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The Battle of the Pips is the name given to an incident on 27 July 1943, part of the Aleutian campaign of World War II. In preparation for the attack on the island of Kiska planned for August 1943, the U.S. Navy formed Task Group 16.22 (TG 16.22)[clarification needed] under command of Rear Admiral Griffin[clarification needed], centered on the battleships Mississippi and Idaho.
On 27 July, 80 mi (70 nmi; 130 km) west of Kiska, TG 16.22 began to pick up a series of unknown radar contacts. The order was given to open fire, and 518 14 in (360 mm) shells were fired from both battleships, but there were no hits.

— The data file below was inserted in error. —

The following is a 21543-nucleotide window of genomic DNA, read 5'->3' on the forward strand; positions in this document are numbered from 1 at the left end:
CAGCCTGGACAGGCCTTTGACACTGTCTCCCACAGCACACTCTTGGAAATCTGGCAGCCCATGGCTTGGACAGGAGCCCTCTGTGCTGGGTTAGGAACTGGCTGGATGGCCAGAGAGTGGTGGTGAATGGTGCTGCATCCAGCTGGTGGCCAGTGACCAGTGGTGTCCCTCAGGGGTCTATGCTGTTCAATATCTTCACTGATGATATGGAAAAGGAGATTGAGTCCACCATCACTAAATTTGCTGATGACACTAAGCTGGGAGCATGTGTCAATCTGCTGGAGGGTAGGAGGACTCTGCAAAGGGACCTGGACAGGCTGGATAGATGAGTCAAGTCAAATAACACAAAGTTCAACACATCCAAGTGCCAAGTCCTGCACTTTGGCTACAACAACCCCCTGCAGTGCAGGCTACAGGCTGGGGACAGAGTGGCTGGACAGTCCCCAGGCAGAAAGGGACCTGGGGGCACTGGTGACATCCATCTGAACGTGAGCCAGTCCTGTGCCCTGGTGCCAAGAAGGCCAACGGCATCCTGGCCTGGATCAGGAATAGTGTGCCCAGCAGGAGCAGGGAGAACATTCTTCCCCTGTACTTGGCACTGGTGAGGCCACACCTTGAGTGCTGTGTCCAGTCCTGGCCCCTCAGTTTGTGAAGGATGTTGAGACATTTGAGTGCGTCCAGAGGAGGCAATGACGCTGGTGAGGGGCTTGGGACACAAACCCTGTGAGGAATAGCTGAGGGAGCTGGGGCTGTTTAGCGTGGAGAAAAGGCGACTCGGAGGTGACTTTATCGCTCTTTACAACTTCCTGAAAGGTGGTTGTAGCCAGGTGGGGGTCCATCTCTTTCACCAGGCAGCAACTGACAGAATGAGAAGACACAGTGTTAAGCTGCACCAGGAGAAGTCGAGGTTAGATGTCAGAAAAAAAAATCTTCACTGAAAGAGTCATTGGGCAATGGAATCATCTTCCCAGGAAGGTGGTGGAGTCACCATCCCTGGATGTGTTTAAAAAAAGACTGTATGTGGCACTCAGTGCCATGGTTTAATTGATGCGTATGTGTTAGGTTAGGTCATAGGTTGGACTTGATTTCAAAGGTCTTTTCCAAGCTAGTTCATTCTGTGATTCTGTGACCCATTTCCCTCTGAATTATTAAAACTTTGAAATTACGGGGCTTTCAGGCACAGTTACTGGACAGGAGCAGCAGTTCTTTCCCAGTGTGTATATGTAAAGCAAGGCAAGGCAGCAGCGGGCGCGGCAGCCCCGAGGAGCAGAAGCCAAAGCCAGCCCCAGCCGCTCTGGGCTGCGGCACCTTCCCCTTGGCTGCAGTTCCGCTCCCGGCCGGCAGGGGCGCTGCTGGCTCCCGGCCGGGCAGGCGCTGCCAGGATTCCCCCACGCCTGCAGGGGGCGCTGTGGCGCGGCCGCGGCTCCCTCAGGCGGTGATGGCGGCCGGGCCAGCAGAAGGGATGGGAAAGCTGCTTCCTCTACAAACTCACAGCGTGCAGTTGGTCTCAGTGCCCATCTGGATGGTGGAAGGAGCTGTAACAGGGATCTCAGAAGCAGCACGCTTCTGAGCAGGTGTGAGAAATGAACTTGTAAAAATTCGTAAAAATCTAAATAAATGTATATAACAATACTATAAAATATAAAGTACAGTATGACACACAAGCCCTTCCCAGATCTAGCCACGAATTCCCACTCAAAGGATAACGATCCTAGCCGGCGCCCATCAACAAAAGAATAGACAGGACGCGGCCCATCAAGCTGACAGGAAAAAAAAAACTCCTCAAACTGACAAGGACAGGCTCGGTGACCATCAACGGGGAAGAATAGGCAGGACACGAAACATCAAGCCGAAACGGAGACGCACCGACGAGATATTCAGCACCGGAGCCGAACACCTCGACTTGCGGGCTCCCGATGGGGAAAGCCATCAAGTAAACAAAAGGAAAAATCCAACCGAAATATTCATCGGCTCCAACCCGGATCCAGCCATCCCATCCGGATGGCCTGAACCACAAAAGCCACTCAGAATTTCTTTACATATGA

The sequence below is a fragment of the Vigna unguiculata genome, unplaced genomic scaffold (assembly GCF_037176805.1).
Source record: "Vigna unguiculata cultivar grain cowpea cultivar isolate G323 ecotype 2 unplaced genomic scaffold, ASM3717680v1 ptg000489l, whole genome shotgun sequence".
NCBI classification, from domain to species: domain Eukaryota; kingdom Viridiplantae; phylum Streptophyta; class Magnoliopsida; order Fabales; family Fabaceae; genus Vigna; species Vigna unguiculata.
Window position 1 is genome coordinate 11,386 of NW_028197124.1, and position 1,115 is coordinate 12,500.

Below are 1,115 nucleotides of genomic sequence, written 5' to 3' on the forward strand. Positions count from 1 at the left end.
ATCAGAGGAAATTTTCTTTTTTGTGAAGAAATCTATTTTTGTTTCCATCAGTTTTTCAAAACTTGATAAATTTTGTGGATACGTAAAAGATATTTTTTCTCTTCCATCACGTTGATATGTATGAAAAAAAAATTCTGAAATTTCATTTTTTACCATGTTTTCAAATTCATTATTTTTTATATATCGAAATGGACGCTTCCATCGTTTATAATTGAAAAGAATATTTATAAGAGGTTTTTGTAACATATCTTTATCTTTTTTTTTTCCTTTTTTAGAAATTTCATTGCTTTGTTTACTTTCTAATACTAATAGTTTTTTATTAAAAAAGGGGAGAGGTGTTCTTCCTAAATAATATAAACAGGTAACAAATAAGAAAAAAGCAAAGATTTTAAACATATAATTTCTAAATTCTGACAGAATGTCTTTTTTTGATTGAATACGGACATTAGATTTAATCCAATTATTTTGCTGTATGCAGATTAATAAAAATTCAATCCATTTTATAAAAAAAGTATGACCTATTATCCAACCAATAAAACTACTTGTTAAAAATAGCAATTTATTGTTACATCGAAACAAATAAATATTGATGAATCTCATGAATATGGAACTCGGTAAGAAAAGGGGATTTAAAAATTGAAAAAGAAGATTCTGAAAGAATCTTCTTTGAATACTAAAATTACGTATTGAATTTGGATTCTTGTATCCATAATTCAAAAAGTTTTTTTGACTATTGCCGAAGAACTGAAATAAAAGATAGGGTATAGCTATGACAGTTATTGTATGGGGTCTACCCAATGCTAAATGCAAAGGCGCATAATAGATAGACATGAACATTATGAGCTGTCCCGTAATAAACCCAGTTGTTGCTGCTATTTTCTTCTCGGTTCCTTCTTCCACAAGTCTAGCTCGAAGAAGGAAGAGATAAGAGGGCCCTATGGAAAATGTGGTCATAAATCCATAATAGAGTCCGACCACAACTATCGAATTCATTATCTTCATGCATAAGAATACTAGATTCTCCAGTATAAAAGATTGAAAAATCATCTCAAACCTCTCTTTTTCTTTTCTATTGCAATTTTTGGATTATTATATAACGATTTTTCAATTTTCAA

Radar was still a new and unreliable technology at that time, and weather conditions around the Aleutians were characteristically bad, with the very poor visibility normal for the area. No Japanese warships were actually within 200 mi (170 nmi; 320 km). Author Brian Garfield surmises, based on analysis by modern Aleutian fishing-boat captains, that the pips were rafts of sooty or short-tailed shearwaters, species of migratory petrel that pass through the Aleutians in July every year.